Repeated curcumin treatment even accelerated the post-operative recovery.
The mechanism by which curcumin alleviates post-operative pain is not clearly understood.
However, this study attributes curcumin’s interaction with spinal receptors to bring about the anti-nociceptive effect.
In a research conducted to study the preventive effects of drug and starvation induced damage to gastric tissue in rats, the analgesic and anti-nociceptive effect of curcumin was evaluated.
The hot plate test was used to study the pain response in the animals.
In this test, the animal is exposed to a thermal stimulus by a heated plate and the response is seen in the form of paw licking and jumping.
These activities are natural reflexes of animals to avoid pain due to high temperatures.
Curcumin 100mg/ kg was injected 1 hour prior to the hot plate test and it was seen that curcumin increased the time period for the first defensive reflex to appear and also a reduction in paw licking was seen in comparison to control group.
Prostaglandins are hormones that are produced in response to pain by pro-inflammatory mediators.
They increase pain perception. Curcumin is known to inhibit proteins involved in inflammation thereby suppressing prostaglandin synthesis and thus producing an analgesic effect.
Turmeric & Inflammatory pain
Pain and swelling are the main features of inflammation.
Inflammation is body’s defense to injury but if it goes unchecked it can have deleterious effects.
Inflammatory pathways work by the involvement of various enzymes and proteins each of which trigger another component’s activity.
Prostaglandins are hormones released in response to injury which can induce inflammation.
Thromboxanes are hormone activators and they regulate activities like platelet aggregation and clot formation.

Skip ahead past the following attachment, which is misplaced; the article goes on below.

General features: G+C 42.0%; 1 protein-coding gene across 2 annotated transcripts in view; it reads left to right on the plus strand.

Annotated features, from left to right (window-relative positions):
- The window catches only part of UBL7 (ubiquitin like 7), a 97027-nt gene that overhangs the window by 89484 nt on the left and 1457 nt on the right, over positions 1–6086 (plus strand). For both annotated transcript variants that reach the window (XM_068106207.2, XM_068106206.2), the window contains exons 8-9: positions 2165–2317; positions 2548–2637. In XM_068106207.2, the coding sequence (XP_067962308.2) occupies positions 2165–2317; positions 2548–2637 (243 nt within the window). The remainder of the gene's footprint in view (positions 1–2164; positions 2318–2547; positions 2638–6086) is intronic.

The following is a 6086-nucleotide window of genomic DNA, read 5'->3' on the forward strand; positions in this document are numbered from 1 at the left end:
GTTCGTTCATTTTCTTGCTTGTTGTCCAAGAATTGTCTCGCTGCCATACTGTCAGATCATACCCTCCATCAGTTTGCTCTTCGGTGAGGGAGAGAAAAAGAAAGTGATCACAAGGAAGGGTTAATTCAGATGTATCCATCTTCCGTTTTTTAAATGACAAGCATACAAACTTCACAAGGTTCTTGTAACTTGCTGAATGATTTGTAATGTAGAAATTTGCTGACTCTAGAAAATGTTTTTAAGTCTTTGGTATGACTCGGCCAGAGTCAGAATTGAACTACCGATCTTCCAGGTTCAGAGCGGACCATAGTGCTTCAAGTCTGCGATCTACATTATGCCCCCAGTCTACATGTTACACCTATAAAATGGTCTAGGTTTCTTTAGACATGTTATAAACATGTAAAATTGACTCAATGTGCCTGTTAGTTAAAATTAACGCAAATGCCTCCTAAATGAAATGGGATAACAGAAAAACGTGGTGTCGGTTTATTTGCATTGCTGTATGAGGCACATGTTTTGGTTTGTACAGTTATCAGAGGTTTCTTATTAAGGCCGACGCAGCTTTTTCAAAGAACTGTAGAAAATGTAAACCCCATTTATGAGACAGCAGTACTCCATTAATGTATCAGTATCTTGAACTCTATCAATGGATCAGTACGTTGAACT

Arachidonic acid is a major product of inflammatory biochemical pathway that is released in injured tissue. It is converted into prostaglandins and thromboxanes by means of cyclooxgenase enzyme (COX).
Nuclear factor-kappaB is a protein that initiates the production of DNA responsible for mediating inflammatory response.
This protein detects the presence of infectious agents or injuries and causes inflammation as a response.
It is usually present in association with inhibitory proteins but as a result of tissue injury, the protein is set free to initiate inflammation and production of pro-inflammatory mediators like TNF- α, IL-1, IL-6, etc.
These complex inflammatory pathways first bring about pain and tissue destruction followed by repair, healing and regeneration.
Mechanism of Action
Turmeric displays its anti-inflammatory activity by inhibiting the activity of various components of the inflammatory pathway.
It inhibits the production of prostaglandins from arachidonic acid.
It is also known to inhibit COX, prostaglandins, thromboxanes, TNF- α, IL-1, etc.
It is also proven to inhibit the activity of nuclear factor-kappaB by preventing its disassociation from the inhibitory proteins.